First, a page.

Results from the City-HEAT simulations can then be mapped to vulnerable neighborhoods identified through NOAA’s community-led urban heat mapping campaigns. City-HEAT will provide stakeholders and decision makers with a range of intervention options designed to meet stated heat mitigation objectives at neighborhood scale.
There’s no one single “one size fits all” approach to reduce heat inequity. Instead, cities need tools like City-HEAT that put the power of urban heat science in the hands of communities, allowing them to make the heat mitigation decisions that best meet their needs. The project will focus on a single city but, in partnership with the Mid-Atlantic RISA team and The Nature Conservancy, will also test how well City-HEAT can be applied to other cities.
The University of Texas at Austin is partnering with the City of Austin, community groups and East Austin residents to find out where hot temperatures are affecting people the most – and proposing solutions to cool these places down. The project builds on the city’s heat map created during NOAA’s community-led urban heat mapping campaigns last year from measurements collected by a team of 17 volunteers.
The two-year project has three main goals: creating dynamic heat maps that depict how people experience the heat alongside actual temperature measurements; using those maps to develop strategies to cool down temperature hot spots; and, finally, presenting the data and potential solutions to community members and city decision makers.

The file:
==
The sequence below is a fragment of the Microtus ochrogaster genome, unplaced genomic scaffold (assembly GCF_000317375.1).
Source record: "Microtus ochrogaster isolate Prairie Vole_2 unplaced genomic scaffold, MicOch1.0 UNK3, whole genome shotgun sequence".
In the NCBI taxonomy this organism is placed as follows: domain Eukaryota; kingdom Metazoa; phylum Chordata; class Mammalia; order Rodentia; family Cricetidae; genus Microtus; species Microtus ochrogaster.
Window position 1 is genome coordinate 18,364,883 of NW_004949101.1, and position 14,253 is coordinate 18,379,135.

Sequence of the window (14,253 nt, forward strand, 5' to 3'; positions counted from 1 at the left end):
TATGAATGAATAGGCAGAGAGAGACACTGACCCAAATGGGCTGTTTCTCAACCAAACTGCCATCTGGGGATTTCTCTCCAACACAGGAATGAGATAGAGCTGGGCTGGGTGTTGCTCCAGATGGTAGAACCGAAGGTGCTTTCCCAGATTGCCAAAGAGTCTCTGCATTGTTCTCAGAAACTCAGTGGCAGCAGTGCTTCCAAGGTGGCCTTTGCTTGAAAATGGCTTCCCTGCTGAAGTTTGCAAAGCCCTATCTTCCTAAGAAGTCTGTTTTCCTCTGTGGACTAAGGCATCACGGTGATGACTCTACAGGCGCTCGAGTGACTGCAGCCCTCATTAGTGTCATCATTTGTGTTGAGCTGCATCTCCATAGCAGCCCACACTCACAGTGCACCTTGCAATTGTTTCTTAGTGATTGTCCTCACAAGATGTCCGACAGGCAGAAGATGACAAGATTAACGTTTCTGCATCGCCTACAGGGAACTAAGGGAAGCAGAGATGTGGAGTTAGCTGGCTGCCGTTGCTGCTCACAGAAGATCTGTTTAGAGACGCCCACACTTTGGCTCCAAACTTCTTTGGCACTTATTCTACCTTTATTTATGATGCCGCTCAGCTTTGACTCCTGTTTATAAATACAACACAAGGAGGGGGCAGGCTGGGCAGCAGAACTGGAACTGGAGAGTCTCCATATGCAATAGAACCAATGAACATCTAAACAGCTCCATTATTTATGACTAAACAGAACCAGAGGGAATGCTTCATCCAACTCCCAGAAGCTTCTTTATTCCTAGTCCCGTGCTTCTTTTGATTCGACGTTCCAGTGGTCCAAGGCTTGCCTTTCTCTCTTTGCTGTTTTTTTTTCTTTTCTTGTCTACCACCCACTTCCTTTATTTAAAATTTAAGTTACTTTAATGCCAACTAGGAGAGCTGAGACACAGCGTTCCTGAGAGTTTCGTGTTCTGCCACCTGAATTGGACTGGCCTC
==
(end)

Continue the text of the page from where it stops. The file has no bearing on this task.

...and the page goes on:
By using a combination of satellite data, on-the-ground sensors and computer models, the heat maps will be able to give a view of the temperature landscape that can go from all of Central Texas to a single street. To make sure temperature readings and community experiences of heat are aligned, the project team will incorporate resident input from the very beginning. The research team will also investigate how different intervention options will affect local temperatures in coming decades to ensure that any proposed solutions hold up over time.
In addition to presenting findings to the Austin City Council and other local decision makers, the researchers will share what they learned with international colleagues through webinars and workshops so that others can benefit from the project outcomes.
For more information, please contact Hunter Jones, NOAA Climate Program Office Extreme Heat Risk Initiative competition manager at firstname.lastname@example.org.